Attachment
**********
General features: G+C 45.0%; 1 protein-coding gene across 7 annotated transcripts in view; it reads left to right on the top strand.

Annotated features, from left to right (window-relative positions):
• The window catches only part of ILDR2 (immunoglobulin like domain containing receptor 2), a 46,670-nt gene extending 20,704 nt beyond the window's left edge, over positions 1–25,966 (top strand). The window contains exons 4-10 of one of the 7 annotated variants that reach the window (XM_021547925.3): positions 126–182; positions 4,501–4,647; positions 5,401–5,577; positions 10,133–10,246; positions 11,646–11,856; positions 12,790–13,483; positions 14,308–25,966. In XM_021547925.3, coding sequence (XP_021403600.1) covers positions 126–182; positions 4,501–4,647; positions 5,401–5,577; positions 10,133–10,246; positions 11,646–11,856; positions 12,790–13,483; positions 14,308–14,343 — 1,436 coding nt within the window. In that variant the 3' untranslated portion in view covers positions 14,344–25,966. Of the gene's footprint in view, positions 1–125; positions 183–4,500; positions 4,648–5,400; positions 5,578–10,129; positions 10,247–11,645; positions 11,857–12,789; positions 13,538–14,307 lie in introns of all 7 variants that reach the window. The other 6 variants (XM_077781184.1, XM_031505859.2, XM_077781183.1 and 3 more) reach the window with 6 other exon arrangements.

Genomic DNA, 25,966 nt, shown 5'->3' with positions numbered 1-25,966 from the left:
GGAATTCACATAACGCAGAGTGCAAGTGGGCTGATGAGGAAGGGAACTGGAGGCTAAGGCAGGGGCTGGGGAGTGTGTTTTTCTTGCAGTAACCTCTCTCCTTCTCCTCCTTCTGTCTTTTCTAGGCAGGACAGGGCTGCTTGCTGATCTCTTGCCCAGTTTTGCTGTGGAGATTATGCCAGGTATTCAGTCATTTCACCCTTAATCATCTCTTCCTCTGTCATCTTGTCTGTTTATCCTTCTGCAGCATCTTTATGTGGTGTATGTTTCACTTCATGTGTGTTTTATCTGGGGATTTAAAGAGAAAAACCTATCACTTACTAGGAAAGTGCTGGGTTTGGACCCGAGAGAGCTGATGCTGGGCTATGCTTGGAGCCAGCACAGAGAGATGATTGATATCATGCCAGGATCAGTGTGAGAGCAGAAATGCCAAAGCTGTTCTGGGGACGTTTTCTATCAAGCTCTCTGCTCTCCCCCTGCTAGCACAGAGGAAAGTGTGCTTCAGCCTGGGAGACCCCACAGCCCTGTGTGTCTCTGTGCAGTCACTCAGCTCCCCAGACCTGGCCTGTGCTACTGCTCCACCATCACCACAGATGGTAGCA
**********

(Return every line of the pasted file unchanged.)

General features: G+C 45.0%; 1 protein-coding gene across 7 annotated transcripts in view; it reads left to right on the top strand.

Annotated features, from left to right (window-relative positions):
• The window catches only part of ILDR2 (immunoglobulin like domain containing receptor 2), a 46,670-nt gene extending 20,704 nt beyond the window's left edge, over positions 1–25,966 (top strand). The window contains exons 4-10 of one of the 7 annotated variants that reach the window (XM_021547925.3): positions 126–182; positions 4,501–4,647; positions 5,401–5,577; positions 10,133–10,246; positions 11,646–11,856; positions 12,790–13,483; positions 14,308–25,966. In XM_021547925.3, coding sequence (XP_021403600.1) covers positions 126–182; positions 4,501–4,647; positions 5,401–5,577; positions 10,133–10,246; positions 11,646–11,856; positions 12,790–13,483; positions 14,308–14,343 — 1,436 coding nt within the window. In that variant the 3' untranslated portion in view covers positions 14,344–25,966. Of the gene's footprint in view, positions 1–125; positions 183–4,500; positions 4,648–5,400; positions 5,578–10,129; positions 10,247–11,645; positions 11,857–12,789; positions 13,538–14,307 lie in introns of all 7 variants that reach the window. The other 6 variants (XM_077781184.1, XM_031505859.2, XM_077781183.1 and 3 more) reach the window with 6 other exon arrangements.

Genomic DNA, 25,966 nt, shown 5'->3' with positions numbered 1-25,966 from the left:
GGAATTCACATAACGCAGAGTGCAAGTGGGCTGATGAGGAAGGGAACTGGAGGCTAAGGCAGGGGCTGGGGAGTGTGTTTTTCTTGCAGTAACCTCTCTCCTTCTCCTCCTTCTGTCTTTTCTAGGCAGGACAGGGCTGCTTGCTGATCTCTTGCCCAGTTTTGCTGTGGAGATTATGCCAGGTATTCAGTCATTTCACCCTTAATCATCTCTTCCTCTGTCATCTTGTCTGTTTATCCTTCTGCAGCATCTTTATGTGGTGTATGTTTCACTTCATGTGTGTTTTATCTGGGGATTTAAAGAGAAAAACCTATCACTTACTAGGAAAGTGCTGGGTTTGGACCCGAGAGAGCTGATGCTGGGCTATGCTTGGAGCCAGCACAGAGAGATGATTGATATCATGCCAGGATCAGTGTGAGAGCAGAAATGCCAAAGCTGTTCTGGGGACGTTTTCTATCAAGCTCTCTGCTCTCCCCCTGCTAGCACAGAGGAAAGTGTGCTTCAGCCTGGGAGACCCCACAGCCCTGTGTGTCTCTGTGCAGTCACTCAGCTCCCCAGACCTGGCCTGTGCTACTGCTCCACCATCACCACAGATGGTAGCA